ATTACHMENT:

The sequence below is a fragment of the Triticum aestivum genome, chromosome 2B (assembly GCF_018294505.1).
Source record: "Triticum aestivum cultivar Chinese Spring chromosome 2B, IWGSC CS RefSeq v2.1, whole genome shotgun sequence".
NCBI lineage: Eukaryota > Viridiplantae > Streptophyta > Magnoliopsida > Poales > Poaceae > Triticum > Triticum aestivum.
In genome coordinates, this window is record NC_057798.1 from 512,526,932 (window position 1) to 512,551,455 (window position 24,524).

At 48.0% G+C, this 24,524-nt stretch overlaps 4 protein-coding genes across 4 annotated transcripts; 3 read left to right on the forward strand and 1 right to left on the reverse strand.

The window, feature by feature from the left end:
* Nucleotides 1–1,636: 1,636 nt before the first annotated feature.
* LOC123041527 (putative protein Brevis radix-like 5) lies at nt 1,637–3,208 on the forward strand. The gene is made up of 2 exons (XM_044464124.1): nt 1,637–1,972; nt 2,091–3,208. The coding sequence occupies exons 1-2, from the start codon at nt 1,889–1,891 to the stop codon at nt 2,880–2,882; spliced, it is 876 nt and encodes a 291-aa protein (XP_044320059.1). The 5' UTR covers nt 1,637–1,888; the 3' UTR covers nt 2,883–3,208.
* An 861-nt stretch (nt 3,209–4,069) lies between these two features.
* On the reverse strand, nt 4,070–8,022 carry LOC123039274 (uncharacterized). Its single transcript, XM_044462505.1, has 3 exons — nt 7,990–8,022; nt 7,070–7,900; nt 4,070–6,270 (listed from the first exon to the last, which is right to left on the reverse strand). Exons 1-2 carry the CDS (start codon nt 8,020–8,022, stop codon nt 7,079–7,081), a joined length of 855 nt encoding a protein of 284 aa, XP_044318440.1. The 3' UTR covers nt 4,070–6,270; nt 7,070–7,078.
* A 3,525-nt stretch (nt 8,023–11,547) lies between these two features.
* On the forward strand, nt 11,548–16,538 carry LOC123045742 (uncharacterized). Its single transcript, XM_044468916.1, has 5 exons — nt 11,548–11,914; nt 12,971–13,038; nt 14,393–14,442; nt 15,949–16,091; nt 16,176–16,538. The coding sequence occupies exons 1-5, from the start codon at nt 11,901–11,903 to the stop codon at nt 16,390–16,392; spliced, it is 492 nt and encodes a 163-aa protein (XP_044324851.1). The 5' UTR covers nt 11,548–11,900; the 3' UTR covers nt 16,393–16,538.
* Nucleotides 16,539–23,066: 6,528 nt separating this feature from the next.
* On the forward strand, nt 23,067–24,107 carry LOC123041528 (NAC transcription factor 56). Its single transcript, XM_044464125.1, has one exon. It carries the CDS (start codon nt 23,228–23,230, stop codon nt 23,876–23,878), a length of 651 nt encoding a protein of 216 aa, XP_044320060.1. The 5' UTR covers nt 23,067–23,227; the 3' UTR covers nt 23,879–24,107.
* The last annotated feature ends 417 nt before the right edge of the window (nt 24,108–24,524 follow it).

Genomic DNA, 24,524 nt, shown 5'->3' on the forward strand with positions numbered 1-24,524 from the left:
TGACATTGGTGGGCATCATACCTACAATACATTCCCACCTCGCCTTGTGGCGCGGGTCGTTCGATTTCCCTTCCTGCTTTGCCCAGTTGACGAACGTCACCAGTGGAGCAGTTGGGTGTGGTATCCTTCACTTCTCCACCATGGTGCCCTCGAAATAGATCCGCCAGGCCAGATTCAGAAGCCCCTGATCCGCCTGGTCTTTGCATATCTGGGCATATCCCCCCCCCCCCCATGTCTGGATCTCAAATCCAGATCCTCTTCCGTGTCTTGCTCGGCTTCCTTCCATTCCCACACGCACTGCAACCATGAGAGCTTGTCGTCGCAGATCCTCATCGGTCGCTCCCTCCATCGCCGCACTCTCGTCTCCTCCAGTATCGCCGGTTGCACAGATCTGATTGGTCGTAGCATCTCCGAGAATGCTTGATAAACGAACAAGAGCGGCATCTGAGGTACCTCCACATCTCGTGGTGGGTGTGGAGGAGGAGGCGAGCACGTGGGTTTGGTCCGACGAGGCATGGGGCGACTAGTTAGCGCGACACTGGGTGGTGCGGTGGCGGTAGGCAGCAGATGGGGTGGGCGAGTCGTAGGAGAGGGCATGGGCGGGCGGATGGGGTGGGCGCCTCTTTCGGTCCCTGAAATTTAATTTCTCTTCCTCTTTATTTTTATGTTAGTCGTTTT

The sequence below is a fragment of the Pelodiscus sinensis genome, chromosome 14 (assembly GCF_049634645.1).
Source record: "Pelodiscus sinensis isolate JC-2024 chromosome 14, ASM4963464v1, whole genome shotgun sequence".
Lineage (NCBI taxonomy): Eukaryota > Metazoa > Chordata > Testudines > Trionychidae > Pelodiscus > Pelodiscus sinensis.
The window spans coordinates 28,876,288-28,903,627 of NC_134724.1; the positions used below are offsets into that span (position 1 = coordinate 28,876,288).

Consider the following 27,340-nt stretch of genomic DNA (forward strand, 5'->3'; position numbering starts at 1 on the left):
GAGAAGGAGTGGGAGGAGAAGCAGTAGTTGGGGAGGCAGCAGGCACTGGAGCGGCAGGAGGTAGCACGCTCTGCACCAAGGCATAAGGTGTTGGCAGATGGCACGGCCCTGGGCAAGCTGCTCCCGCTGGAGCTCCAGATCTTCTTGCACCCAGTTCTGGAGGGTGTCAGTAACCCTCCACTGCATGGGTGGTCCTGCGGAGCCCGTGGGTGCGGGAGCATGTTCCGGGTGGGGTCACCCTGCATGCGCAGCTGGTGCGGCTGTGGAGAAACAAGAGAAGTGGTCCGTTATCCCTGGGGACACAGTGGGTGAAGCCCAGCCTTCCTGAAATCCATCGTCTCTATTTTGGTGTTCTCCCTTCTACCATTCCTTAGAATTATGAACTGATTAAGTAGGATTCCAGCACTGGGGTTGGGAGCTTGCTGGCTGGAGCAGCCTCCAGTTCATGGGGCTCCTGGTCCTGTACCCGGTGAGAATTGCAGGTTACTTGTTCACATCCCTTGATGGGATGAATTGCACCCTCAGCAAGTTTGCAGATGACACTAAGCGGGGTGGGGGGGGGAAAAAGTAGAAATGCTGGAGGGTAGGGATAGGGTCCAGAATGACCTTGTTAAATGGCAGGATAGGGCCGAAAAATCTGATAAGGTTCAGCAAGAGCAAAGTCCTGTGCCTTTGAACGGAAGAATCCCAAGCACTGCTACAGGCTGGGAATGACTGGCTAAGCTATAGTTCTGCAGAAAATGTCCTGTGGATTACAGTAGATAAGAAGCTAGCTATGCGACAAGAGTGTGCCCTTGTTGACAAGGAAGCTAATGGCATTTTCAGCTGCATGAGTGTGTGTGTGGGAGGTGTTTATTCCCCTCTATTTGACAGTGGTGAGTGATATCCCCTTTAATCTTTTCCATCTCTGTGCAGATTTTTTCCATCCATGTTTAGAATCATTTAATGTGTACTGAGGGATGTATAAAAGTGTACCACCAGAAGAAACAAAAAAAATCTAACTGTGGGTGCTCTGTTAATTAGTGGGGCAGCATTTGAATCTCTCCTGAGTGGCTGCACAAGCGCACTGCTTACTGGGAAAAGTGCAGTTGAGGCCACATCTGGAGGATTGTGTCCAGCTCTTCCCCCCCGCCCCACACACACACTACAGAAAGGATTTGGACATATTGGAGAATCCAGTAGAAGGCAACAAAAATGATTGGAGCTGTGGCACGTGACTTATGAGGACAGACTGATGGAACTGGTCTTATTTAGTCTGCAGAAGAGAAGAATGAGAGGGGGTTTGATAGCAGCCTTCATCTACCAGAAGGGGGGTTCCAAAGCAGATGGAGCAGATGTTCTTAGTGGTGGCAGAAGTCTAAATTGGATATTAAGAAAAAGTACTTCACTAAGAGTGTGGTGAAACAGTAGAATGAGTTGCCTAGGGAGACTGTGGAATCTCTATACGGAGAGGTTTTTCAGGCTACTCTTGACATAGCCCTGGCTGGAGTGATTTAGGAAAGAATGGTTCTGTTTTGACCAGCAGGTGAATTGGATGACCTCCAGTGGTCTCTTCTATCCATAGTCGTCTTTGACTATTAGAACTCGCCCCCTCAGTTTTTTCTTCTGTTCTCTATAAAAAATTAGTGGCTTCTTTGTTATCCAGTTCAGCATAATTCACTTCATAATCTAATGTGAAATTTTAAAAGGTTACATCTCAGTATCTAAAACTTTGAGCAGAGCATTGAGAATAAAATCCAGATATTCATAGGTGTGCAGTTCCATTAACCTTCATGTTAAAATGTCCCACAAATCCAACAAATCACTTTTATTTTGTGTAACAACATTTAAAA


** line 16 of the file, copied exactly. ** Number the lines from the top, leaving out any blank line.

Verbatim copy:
Genomic DNA, 24,524 nt, shown 5'->3' on the forward strand with positions numbered 1-24,524 from the left: